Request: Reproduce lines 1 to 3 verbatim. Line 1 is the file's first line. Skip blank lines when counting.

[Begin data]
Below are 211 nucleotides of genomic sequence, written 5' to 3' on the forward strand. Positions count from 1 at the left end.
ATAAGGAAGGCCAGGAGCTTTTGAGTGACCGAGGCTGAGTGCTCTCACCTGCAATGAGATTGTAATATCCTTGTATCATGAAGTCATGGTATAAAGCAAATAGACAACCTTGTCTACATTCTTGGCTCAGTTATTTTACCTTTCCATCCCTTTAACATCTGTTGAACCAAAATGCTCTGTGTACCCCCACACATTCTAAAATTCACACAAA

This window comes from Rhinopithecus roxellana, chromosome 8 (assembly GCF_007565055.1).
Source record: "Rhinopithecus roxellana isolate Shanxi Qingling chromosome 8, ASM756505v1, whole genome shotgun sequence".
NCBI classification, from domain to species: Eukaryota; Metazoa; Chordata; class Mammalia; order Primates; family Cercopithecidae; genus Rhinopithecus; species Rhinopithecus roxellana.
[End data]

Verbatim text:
Below are 211 nucleotides of genomic sequence, written 5' to 3' on the forward strand. Positions count from 1 at the left end.
ATAAGGAAGGCCAGGAGCTTTTGAGTGACCGAGGCTGAGTGCTCTCACCTGCAATGAGATTGTAATATCCTTGTATCATGAAGTCATGGTATAAAGCAAATAGACAACCTTGTCTACATTCTTGGCTCAGTTATTTTACCTTTCCATCCCTTTAACATCTGTTGAACCAAAATGCTCTGTGTACCCCCACACATTCTAAAATTCACACAAA

This window comes from Rhinopithecus roxellana, chromosome 8 (assembly GCF_007565055.1).